School Closed Monday to Break Cycle of Illness

30 Percent of Conners Emerson Students Were Too Sick for School Friday

BAR HARBOR—The Conners Emerson School did not open today, Monday, December 12 because 30 percent of the students were out absent on Friday. According to a brief sent out by the school, the administration has “been in continuous communication with the Maine CDC due to our outbreak status and it is their recommendation that our school buildings be closed for a period of 3 days in order to help break this cycle of illness. This will allow our custodial team time to disinfect and deep clean our buildings and give our staff and students time to rest and recover.”

Not just students were out on Friday. Twenty percent of staff also did not come in due to “respiratory illness, flu-like symptoms, and/or being Covid-19 positive.”  The increase in those cases throughout the week was deemed significant.

Principal Heather Webster thanked everyone Sunday for their understanding and wrote on the school’s website, “We look forward to seeing everyone Tuesday all rested and ready to learn!”

The increase in illness and absences is substantial at the Bar Harbor school, but it is not the only place seeing an uptick in sickness.

NYT newsletter released early Monday morning said that “Covid no longer plays the dominant role that it once did in most of our lives. But the risk of Covid—and other viruses—persists.”

It also states that Covid-related deaths and hospitalizations have increased in the past couple of weeks. Flu cases have also increased. R.S.V. cases may have peaked.  

The last updated data for the week ending December 3, classifies Maine as very high for flu activity level.

Currently, Americans who have hit their 65 birthday make up 90 percent of Covid deaths. Covid cases and hospitalizations increased over 25 percent in the last 14 days throughout the country. This is a smaller surge than last winter at this time.

Maine has seen a 68 percent change in daily average cases in the past two weeks. The rest of the country averages out a 56 percent change. The daily average of hospitalizations in Maine is 128, an increase of 4 percent. The daily deaths average is 7 or .52 per 100,000 according to the Times data which is gleaned from state and local health agencies and governments, U.S. Department of Health and Human Services and the Center for Disease Control, and Census Bureau.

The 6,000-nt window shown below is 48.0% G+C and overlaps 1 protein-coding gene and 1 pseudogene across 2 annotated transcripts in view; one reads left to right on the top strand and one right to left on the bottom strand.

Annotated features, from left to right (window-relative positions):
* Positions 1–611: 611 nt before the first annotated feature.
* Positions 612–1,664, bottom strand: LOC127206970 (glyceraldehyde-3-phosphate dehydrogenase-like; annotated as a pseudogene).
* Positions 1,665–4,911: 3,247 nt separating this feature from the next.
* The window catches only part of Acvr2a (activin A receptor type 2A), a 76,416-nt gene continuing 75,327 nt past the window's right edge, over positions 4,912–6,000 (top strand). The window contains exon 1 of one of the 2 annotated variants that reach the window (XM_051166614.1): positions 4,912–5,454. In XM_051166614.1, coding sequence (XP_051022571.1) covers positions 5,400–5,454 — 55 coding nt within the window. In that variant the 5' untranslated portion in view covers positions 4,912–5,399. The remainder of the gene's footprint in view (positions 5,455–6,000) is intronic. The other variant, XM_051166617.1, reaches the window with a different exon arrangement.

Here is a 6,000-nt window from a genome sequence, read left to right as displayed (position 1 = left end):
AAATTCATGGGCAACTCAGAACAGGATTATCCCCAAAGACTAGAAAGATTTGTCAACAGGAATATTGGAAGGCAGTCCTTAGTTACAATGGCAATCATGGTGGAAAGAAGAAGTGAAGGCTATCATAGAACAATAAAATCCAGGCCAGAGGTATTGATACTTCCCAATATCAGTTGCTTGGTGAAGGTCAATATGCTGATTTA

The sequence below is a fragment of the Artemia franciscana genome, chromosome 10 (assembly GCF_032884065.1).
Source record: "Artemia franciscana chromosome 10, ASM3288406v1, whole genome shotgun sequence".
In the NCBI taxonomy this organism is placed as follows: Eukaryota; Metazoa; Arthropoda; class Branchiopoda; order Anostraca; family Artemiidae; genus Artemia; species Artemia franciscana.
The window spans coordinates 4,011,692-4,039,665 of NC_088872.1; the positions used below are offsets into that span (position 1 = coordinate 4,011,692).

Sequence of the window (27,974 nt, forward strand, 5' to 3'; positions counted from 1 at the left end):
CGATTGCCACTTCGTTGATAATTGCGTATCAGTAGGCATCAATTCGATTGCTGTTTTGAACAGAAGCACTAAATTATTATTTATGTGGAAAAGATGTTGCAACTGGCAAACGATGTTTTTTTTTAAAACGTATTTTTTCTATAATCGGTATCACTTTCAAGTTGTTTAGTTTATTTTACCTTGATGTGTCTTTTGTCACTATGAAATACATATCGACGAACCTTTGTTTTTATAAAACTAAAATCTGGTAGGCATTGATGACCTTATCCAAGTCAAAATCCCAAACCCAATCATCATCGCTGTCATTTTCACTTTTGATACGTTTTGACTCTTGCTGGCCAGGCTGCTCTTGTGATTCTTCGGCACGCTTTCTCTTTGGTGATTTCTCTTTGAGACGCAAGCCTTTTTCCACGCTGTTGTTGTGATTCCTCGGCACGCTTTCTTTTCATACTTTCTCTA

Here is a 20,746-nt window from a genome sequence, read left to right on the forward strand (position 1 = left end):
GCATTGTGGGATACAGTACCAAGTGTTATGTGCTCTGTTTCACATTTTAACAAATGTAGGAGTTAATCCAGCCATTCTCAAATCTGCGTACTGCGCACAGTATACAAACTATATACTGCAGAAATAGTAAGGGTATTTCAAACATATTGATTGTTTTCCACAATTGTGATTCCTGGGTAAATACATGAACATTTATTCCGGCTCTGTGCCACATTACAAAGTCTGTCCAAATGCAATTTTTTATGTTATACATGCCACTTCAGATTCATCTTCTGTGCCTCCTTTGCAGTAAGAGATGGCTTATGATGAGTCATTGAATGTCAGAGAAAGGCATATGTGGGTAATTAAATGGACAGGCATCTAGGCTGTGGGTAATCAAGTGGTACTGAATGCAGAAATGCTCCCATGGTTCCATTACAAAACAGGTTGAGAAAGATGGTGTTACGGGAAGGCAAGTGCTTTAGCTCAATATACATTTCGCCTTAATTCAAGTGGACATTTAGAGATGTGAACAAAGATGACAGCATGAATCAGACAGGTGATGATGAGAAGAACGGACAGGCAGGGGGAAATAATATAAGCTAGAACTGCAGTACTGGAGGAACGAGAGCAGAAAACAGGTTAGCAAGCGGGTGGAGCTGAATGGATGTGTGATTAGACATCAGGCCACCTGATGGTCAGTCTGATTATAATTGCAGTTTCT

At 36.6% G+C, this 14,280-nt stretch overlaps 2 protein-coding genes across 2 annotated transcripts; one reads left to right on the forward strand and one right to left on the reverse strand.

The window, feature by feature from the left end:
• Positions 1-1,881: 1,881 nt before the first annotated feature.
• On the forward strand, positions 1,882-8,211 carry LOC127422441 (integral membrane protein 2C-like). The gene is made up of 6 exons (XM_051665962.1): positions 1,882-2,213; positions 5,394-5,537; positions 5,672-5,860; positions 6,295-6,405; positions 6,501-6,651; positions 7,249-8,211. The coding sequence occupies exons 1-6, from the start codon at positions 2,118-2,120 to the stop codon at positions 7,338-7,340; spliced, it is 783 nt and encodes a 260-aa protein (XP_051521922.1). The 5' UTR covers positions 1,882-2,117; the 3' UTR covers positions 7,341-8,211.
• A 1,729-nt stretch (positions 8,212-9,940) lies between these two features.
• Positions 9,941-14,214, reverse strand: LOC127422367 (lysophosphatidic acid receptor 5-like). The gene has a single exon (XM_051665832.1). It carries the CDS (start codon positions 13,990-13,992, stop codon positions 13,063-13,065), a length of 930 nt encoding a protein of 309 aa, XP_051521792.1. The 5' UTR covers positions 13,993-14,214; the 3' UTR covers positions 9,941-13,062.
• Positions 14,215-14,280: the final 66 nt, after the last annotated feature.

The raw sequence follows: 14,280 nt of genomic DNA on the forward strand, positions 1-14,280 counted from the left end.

“The combination of flu and Covid for older people is going to mean a pretty tough winter for hospitals,” Dr. Céline Gounder of the Kaiser Family Foundation told the Times. “People talk about patients in the hallway—that was not uncommon, actually, before Covid. We’re going to see more of that.”


The Conners Emerson PTA is looking for help for the CES CARES PROGRAM.

“We have some families in our CES community who struggle over the winter months. In 2018 the PTSA introduced CES CARES, a program that distributes gift cards to help support CES families in need. The holidays are a perfect time to spread goodwill, so if you are able, please consider making a donation to lend a helping hand to members of our CES family. 100% OF YOUR DONATION will go towards purchasing gift cards to be distributed before the holidays to those families who could use some extra support at this time.

Please send donations to the school in an envelope marked “CES CARES” with a student, or mail donations to:

Conners Emerson School

Attn: PTSA

11 Eagle Lake Road

Bar Harbor, ME 04609

Checks can be made out to “CES PTSA” with “CES CARES” in the memo.

Thank you for supporting our school community!”


The Annual Cookie Extravaganza for teachers and staff will be on Tuesday. December 20!

For more information and to sign up to provide 2 dozen cookies, please click here:


Coronavirus Map and Case Count in the U.S.

Flu View

Maine Weekly Surveillance Reports (for flu)

Bar Harbor Story is a reader-supported publication. To receive new posts and support my work, consider becoming a free or paid subscriber. Thanks for being here!

Leave a Reply

Fill in your details below or click an icon to log in: Logo

You are commenting using your account. Log Out /  Change )

Twitter picture

You are commenting using your Twitter account. Log Out /  Change )

Facebook photo

You are commenting using your Facebook account. Log Out /  Change )

Connecting to %s